Thu, Nov
Thu, Nov 23, 2017

The Places Where We Remember

ttc-4449-york-20171123.jpgA year and a week ago, I learned that my mother had stage four pancreatic cancer. And the way I heard about it sticks in my mind.

I had no idea that my mother was so sick. She was having trouble with blood clots in her legs, and she had been prescribed anti-clotting medication to deal with them, but other than that there were only small hints that we came to realize were symptoms, after the fact. Then, one day, she accidentally took two doses at once and, fearing an overdose, checked herself into hospital, just in case. The nurses laughed a little at her worry and calmed her down. It was unlikely she overdosed. However, she did complain about a pain in her back, and thinking this was odd, one of the nurses checked it out. Suddenly, it wasn't a laughing matter anymore.

Of course, we didn't think so at the time, but in a way, I think that this accidental diagnosis was lucky. No, it wasn't early enough to stave off the inevitable, but it did alert us to what would happen over the next seven weeks before my mother died. We still weren't prepared, but we did get some time together to say goodbye.

But what I remember most about that day, however, was going into Toronto. It was later than I usually do, but I was planning to take the ferry to Ward's Island and take some time lapse footage for the Night Girl book trailer. I would attend the launch party of JM Frey's Forgotten Tale. I boarded the subway at Yorkdale station, and dove underground where the cellphone signals couldn't reach me, and when I emerged at the streetcar stop at Queen's Quay and York Street, I began taking pictures, before I noticed that there were messages on my phone.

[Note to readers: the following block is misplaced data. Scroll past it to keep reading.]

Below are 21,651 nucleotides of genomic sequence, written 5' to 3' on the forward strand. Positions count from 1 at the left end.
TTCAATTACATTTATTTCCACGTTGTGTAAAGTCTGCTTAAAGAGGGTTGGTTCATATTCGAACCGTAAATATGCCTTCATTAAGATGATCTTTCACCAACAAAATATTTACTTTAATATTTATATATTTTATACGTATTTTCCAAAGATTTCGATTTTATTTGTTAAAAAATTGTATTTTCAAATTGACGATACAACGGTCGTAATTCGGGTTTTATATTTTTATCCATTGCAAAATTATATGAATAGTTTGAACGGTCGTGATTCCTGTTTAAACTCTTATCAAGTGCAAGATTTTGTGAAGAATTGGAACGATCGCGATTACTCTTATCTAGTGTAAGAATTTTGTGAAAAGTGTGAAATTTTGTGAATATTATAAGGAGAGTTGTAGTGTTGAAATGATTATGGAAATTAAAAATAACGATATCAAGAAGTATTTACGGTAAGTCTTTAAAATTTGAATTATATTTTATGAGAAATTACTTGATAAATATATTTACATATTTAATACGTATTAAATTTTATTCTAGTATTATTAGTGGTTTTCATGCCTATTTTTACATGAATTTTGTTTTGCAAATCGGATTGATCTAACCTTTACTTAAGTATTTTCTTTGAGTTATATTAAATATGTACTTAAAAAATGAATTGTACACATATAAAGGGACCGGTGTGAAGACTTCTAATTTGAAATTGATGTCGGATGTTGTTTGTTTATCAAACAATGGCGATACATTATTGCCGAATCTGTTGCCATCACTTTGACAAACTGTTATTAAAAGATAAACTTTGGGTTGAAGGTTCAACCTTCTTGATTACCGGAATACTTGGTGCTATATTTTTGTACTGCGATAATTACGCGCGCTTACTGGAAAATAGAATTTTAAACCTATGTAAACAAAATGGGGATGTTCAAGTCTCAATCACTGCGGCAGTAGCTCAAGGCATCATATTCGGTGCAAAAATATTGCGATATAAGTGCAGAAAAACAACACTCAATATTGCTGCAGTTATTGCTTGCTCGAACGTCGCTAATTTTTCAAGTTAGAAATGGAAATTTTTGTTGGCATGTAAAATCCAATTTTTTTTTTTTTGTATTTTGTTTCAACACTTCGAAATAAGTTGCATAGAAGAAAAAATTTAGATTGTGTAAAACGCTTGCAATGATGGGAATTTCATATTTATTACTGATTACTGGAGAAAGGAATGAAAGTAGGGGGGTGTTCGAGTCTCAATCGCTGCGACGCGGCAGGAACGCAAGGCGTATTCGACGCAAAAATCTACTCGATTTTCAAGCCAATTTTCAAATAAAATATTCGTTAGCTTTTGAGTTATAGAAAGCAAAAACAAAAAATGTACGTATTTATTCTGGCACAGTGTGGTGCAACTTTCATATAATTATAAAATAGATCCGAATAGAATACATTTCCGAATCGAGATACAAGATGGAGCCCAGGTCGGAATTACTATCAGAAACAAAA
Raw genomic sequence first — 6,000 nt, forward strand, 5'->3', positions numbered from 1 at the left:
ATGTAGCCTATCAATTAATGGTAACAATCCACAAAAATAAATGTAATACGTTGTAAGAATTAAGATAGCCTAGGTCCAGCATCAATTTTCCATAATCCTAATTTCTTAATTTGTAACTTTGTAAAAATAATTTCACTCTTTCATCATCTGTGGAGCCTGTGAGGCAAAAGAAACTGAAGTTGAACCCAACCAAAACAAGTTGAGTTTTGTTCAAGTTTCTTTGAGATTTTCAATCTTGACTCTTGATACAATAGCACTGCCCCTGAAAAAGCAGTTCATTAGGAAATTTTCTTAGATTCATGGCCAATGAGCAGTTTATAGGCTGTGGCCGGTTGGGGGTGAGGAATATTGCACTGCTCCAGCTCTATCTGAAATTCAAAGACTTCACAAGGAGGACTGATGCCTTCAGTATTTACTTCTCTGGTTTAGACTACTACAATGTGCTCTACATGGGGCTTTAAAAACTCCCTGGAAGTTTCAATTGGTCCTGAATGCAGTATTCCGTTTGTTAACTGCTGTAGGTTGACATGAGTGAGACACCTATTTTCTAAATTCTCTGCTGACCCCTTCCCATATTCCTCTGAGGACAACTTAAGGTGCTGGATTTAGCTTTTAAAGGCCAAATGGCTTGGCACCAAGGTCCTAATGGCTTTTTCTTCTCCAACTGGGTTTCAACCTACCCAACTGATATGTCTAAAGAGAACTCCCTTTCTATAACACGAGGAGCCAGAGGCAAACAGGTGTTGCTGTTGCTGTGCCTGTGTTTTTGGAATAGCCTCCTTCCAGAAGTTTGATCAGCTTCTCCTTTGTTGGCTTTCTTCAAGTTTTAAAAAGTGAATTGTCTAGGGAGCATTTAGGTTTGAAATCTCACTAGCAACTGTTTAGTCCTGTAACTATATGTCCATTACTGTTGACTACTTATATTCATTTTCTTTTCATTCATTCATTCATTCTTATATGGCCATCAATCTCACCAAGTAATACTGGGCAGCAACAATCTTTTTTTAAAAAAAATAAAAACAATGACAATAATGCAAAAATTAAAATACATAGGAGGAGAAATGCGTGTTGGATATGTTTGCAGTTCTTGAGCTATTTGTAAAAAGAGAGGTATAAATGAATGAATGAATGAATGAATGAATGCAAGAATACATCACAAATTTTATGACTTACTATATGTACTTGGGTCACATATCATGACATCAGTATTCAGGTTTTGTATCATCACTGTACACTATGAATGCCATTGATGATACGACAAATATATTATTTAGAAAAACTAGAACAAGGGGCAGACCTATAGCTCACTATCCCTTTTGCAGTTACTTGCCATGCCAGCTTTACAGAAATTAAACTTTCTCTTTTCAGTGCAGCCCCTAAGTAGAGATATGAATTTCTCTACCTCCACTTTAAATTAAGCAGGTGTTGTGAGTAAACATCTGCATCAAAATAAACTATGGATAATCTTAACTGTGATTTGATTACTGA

It was my father, calling from the hospital, crying. He was calling from the hospital's payphone, so I couldn't call back. I could only listen in stunned silence to the news and the prognosis. I crossed the streetcar tracks, probably not looking where I was going, and found a place to sit down, just absorbing and dealing with what I'd been told. I cried. Quietly. Then I called Erin, as I strode back towards Union Station looking to catch the express train home.

I did manage to get home in time to head to the hospital and have a relatively normal conversation with my mother, but of course everything had changed in that moment. And that moment has a very specific place.

A few times, now, I find myself coming back to that streetcar stop on Queen's Quay and just standing there, watching the cars go by and the people, and I remember. It's not quiet. It's not restful. Today, it was bitterly cold. But, strangely enough, being there is helpful. It's like a grave site to me. I think I'm going to be going back there again and again.

Last year, I missed the TD Book Awards Gala because of my mother's diagnosis. To put it mildly, I wasn't in a celebratory mood. However, earlier this week, Erin, Vivian and I went into Toronto (with thanks to Eric for picking up Vivian from school and watching Nora for the evening) to attend this year's gala. It was time to sparkle.

This year, a lot of time was spent remembering Sheila Barry, a renown editor most recently with Groundwood Books, who passed away unexpectedly due to complications from cancer earlier this month. A eulogy to her life and contributions received a standing ovation from the crowd. That was right and appropriate. I was, however, surprised and appreciative to hear other names read out afterward in memorandum, and to hear my mother's name listed among them. It was a bit of a shock, for myself and Vivian -- we were not expecting it -- but it was right and appropriate, and I am grateful that she was remembered.

Sun, Nov
Sun, Nov 19, 2017

So... Why Mercury?

messenger-artist-concept.jpgSo, why would people colonize Mercury?

Asking that sort of question for any science fiction colony that isn't a duplicate of Earth does promote resistence. For science fiction writers, I suspect, their first answer is, "because it's there! ... Fictionally, I mean... You know what I mean!"